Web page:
Mr Keach came to mind this afternoon. The class at school read through the account of the passion of Jesus from Saint Mark’s Gospel. The text from the Bible was broken into parts for a narrator and the various characters who were there in Jerusalem on that Thursday evening and Friday. There was neither great seriousness in the reading nor great respect for the story. At one point, I stopped the reading and commented that this was something sacred for many people and asked that they at least treated it respectfully.
Irreligion is not new. JL Carr’s beautiful novella A Month in the Country is set in the post-Great War period. Mr Keach, the prickly vicar in the story knew it was not wise to be overly religious. He confronts Tom Birkin, the narrator of the story. It is the summer of 1920 and Birkin’s mind is filled with the hideous images of the Western Front, images that have driven out any last vestiges of traditional religion. But perhaps it was not just the Great War that destroyed the church in England, perhaps the English with a tradition of rationalism and free thought, had little time for traditional religion. Keach certainly thinks so:
The English are not a deeply religious people. Even many of those who attend divine service do so from habit. Their acceptance of the sacrament is perfunctory: I have yet to meet the man whose hair rose at the nape of his neck because he was about to taste the blood of his dying Lord. Even when they visit their church in large numbers, at Harvest Thanksgiving or the Christmas Midnight Mass, it is no more than a pagan salute to the passing seasons. They do not need me. I come in useful at baptisms, weddings, funerals. Chiefly funerals – they employ me as a removal contractor to see them safely flitted into their last house.’ He laughed bitterly.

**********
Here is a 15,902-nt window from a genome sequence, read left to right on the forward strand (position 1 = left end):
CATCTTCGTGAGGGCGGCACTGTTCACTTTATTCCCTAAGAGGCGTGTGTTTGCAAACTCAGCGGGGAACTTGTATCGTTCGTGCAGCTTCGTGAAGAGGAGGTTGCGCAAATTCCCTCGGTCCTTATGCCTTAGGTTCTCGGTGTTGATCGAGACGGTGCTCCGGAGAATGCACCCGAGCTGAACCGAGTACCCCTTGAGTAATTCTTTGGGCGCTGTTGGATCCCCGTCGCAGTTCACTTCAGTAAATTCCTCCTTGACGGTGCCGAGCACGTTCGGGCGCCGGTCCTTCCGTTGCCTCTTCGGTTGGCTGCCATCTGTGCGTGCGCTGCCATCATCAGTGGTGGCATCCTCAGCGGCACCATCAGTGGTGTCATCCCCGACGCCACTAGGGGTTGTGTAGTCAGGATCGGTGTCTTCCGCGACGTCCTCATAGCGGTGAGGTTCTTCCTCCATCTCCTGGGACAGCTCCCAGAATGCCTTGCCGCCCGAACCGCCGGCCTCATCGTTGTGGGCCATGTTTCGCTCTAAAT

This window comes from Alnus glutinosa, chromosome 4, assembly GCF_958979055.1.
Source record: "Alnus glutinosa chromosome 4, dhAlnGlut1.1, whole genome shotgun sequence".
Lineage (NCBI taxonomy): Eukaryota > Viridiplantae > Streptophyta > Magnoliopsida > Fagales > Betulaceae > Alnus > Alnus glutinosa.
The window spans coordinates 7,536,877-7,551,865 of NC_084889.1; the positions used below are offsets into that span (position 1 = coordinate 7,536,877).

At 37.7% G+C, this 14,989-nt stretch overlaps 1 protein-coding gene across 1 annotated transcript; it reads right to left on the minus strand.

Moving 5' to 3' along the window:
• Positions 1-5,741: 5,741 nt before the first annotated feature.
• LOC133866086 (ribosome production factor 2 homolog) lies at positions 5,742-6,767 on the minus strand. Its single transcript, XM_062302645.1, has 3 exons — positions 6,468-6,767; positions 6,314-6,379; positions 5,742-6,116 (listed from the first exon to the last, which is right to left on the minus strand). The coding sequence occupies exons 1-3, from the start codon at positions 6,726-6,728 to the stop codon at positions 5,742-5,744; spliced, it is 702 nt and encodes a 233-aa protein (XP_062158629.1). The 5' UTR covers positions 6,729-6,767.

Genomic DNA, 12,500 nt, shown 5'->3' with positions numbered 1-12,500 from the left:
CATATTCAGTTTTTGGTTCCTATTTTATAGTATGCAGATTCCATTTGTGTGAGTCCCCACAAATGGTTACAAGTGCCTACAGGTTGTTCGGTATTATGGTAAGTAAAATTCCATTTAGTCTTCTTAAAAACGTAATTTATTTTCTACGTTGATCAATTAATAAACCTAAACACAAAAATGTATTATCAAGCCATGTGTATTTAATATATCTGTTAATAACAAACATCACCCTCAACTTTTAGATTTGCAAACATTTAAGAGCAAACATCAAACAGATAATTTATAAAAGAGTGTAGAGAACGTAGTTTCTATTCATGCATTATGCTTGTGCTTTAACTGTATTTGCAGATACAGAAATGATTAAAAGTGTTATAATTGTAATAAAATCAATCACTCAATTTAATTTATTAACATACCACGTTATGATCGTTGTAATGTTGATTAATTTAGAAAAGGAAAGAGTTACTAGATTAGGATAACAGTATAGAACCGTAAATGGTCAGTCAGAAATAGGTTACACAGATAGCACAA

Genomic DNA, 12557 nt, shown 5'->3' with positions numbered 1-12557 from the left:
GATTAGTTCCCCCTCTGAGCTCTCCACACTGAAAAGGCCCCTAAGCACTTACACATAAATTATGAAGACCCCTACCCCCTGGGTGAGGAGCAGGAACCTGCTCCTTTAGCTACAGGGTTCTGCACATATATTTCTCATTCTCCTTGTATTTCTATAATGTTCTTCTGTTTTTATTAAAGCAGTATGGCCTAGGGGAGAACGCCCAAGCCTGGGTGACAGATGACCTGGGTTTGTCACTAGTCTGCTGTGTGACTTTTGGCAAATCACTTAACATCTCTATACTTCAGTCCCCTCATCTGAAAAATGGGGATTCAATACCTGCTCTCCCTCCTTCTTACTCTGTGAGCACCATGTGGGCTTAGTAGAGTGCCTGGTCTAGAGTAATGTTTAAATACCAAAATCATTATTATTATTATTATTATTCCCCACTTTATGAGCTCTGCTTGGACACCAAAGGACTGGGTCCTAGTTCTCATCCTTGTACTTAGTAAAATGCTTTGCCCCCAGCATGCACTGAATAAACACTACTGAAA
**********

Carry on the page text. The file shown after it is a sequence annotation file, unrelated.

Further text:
‘But I am embarrassing you, Mr Birkin,’ he said. ‘You too have no need for me. You have come back from a place where you have seen things beyond belief, things which you cannot talk of yet can’t forget, but things which are at the heart of religion. Even so, when I have approached you during your stay here, you have agreed that it is very pleasant weather for this time of year, you have nodded your head and said that your work is progressing well and that you are quite comfortable in the loft. And you have hoped that I shall go away.’
Perhaps it was not such a bad thing to be a vicar in such circumstances. Tom Birkin had the good fortune to live in a country where he could discuss the weather and wait for the moment when the priest would move on. The English propensity not to be religious had created a society where people assumed freedom to make their own decisions; where clerical power was diminished by a general air of indifference to ecclesiastical authority.
Irreligion becomes a problem when it becomes a complete lack of respect for the religion of others. The English frequent incomprehension of news from Asia, Africa and even the United States stems from a tradition of irreligion stemming back to at least the Eighteenth Century.